Capturing Courage on Film



On Tuesday, March 2, at 7:00 p.m., photographer Jeff Sheng gave a presentation called “Fearless,” a photo series that documents gay/lesbian high school and college athletes. Sheng began by describing the experience of growing up in an upper-middle class suburb outside of Los Angeles, which he called “kind of like the OC.” The environment was less than welcoming to homosexuality. Sheng recalls his experiences there as providing a foundation for the work he did later on in “Fearless.”

“In a lot of ways, this project really started in high school,” Sheng said. “When I was a freshman on the tennis team, there was this senior that came out to the rest of the team. I was completely closeted at that point and kind of homophobic. While I definitely wasn’t the main offender in the situation, I did join in with everyone else on the team in harassing him. He eventually quit the team and, to a certain degree, having to take responsibility for that has haunted me ever since.”

While high school may have influenced his most famous work, it was only when Sheng became an undergraduate at Harvard University that he began actively pursuing photography as both an art form and a method of promoting social justice.

“I was originally interested in going to law school, and becoming some kind of civil rights attorney,” Sheng said. “When I got to Harvard, though, and realized how many people were getting involved with law as a sort of ‘guaranteed track to success,’ I became sort of disillusioned with the whole thing.”

At around the same point in time, Sheng practically accidentally discovered the school’s photography department.

“I was failing this poetry class and decided to just get out of it,” Sheng said. “I had taken a photography class at a community college the summer after my senior year of high school and had really enjoyed it, so I decided to give it a shot at Harvard. When I got involved with the department, I began to realize how much the professors really valued social justice and were promoting the use of photography as a means of furthering these causes.”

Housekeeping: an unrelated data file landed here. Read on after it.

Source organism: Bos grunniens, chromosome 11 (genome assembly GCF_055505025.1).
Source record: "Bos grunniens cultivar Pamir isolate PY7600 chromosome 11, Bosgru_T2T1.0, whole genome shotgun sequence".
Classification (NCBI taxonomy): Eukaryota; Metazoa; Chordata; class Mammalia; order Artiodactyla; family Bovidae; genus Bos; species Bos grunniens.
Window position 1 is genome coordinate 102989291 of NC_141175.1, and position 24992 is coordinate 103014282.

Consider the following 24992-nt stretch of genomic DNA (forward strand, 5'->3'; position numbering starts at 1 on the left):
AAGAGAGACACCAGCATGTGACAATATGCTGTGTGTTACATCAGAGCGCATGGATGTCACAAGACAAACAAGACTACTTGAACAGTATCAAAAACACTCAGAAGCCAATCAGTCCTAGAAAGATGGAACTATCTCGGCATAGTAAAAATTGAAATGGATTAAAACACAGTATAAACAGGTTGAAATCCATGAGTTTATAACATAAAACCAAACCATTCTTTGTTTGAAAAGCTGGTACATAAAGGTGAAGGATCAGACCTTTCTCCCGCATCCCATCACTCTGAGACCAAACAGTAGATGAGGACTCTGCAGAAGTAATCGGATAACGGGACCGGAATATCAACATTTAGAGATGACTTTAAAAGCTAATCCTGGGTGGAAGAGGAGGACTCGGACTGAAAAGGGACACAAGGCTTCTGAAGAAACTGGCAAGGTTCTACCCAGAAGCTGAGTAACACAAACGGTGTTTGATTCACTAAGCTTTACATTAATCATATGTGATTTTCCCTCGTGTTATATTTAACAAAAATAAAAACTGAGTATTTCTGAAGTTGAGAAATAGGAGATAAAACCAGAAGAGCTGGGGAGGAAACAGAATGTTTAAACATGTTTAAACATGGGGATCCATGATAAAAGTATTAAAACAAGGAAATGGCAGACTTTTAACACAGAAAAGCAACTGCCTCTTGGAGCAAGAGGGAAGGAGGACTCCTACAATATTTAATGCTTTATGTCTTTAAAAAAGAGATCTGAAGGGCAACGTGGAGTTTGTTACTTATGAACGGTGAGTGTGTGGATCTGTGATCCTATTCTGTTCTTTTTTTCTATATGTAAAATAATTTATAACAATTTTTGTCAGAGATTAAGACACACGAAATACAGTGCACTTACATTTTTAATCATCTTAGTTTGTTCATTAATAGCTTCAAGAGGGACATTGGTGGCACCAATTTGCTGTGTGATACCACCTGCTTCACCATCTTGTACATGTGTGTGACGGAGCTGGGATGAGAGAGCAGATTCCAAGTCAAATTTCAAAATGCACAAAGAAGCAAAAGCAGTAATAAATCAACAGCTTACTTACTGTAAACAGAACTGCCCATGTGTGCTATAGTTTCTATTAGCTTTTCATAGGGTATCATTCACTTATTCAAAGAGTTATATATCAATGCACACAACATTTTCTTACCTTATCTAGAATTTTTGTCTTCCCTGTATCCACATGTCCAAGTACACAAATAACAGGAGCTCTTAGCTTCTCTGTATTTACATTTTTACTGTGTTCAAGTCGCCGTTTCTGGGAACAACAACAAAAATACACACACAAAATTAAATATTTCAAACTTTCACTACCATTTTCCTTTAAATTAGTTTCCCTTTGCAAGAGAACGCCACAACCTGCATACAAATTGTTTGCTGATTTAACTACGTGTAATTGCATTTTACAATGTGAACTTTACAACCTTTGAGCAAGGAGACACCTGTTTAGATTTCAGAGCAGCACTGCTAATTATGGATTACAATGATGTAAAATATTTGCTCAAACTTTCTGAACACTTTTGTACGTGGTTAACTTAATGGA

Sheng quickly immersed himself in the department and began using photography as a method of capturing his life and expressing his new identity as an openly gay man.

“I had actually mentioned the idea behind ‘Fearless’ when discussing the topic of my undergraduate thesis,” Sheng said. “My advisors really liked it, but they told me that I should hold off on the project until later on.”

Sheng listened to their advice and received an e-mail from one of the professors a year after graduating, asking him about where he stood on the project.

“It turned out that my advisor’s stepson had seen some of my photographs and had been inspired by them to come out of the closet. It was a big moment for the family and I think that after it happened, my professor was very eager for me to continue my work,” Sheng said.

Sheng was offered a job as a teaching assistant (TA) at Harvard, in exchange for room and board, and access to all of Harvard’s photography facilities. From there, he began working on “Fearless” by e-mailing his former college roommates, a few of whom had been on sports teams, and asking if they knew any openly gay college or high school athletes. Using their responses as a starting point, he began to establish contacts with a number of athletes around the country, all of whom were eager to be photographed as a part of “Fearless.”

“At first, I was having a hard time figuring out how to photograph the subjects,” Sheng said. “I remember photographing the first person in the series over and over again and not being happy with any of the results. Finally, I decided to have him work out, photographing him in between running lines.”

What Sheng got out of his subject was the look of defiance and fearlessness that he would later aim to capture with the other subjects.

Sheng has since taken the project to numerous colleges and universities around the country, including Oberlin, Brown and UPenn. Colgate is the latest stop on the tour, and the exhibition is on display until March 8 in the Clark Room.